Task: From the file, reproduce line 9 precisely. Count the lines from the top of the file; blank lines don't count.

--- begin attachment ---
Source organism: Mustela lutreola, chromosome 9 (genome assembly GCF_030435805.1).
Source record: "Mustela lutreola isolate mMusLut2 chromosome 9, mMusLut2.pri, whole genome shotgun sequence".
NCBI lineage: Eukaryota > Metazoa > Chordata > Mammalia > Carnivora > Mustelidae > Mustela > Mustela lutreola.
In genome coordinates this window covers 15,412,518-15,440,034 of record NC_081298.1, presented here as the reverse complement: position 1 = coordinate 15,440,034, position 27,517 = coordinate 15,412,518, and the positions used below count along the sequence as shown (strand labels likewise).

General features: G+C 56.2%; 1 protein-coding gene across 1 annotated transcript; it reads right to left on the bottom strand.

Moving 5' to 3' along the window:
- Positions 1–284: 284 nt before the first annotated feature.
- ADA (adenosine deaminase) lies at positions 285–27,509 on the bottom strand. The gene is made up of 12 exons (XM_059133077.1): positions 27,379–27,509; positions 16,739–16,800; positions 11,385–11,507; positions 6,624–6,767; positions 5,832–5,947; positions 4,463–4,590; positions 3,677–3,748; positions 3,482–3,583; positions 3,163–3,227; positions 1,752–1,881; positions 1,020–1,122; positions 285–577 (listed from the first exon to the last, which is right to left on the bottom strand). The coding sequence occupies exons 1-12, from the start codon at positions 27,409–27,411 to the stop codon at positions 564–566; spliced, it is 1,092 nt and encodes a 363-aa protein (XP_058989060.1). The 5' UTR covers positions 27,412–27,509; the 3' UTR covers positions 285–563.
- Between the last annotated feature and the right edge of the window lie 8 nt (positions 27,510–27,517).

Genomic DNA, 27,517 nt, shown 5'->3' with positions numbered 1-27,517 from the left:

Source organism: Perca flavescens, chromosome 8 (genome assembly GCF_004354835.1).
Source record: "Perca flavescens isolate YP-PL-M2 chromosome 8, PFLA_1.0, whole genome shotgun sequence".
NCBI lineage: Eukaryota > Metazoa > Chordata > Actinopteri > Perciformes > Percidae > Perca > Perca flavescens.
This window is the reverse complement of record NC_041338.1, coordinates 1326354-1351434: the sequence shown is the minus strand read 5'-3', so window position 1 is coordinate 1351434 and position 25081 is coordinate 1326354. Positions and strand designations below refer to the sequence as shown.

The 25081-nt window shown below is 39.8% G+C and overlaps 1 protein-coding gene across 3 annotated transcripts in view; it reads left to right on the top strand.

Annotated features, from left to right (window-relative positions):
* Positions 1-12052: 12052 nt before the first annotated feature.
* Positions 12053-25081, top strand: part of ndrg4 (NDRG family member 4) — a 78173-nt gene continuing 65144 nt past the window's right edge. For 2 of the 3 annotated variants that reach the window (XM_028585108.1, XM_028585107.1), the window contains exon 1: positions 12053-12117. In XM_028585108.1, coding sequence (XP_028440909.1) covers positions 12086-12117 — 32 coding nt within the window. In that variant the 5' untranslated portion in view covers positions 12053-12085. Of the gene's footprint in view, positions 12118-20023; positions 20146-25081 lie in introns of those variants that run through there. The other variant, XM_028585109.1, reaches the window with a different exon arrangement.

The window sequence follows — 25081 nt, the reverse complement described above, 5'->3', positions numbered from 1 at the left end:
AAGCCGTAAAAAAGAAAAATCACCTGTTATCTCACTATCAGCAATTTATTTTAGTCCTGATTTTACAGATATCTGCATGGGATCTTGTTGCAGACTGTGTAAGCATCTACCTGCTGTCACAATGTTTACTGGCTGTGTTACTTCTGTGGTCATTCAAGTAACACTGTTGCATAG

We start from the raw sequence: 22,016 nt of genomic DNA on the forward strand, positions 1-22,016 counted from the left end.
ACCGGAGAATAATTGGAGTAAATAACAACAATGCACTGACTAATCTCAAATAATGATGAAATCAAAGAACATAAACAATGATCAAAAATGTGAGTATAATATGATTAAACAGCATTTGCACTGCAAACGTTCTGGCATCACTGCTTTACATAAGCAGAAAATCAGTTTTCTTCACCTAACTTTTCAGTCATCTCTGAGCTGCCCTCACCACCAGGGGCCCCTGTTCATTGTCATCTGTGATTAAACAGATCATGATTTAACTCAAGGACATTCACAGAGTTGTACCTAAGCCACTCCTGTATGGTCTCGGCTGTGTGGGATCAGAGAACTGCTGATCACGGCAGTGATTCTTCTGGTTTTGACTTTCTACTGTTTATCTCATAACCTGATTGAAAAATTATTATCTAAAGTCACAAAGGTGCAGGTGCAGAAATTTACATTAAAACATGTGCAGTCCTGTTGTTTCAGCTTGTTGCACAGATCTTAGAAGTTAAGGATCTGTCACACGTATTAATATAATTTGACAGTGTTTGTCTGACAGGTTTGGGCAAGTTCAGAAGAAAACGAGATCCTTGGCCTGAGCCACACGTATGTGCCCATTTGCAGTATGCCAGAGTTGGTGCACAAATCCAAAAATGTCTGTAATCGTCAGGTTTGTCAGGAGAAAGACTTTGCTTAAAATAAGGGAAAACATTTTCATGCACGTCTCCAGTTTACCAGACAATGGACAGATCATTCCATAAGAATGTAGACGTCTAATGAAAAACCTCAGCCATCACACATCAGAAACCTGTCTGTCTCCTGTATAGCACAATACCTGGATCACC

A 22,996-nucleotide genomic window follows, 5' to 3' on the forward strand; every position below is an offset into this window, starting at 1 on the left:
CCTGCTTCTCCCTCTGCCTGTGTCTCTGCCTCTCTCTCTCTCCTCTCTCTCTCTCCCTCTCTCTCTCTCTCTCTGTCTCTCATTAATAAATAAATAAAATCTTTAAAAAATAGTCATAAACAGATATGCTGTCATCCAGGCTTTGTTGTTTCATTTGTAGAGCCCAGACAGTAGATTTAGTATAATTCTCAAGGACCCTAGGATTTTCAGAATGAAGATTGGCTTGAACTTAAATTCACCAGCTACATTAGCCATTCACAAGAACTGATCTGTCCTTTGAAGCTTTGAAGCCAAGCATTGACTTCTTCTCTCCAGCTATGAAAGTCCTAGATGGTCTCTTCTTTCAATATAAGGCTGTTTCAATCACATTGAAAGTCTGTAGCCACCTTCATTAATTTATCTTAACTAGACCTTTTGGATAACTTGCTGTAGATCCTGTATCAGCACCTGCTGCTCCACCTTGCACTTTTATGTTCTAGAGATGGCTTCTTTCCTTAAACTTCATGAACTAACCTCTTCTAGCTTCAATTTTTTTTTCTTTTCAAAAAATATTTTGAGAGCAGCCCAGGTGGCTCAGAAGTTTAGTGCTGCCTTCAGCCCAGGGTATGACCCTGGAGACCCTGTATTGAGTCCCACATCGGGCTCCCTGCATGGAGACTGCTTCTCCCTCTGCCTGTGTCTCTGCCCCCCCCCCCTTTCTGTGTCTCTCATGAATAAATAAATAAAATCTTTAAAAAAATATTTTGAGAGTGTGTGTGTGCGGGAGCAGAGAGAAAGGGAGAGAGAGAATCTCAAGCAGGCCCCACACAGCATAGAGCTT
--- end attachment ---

- Between the last annotated feature and the right edge of the window lie 8 nt (positions 27,510–27,517).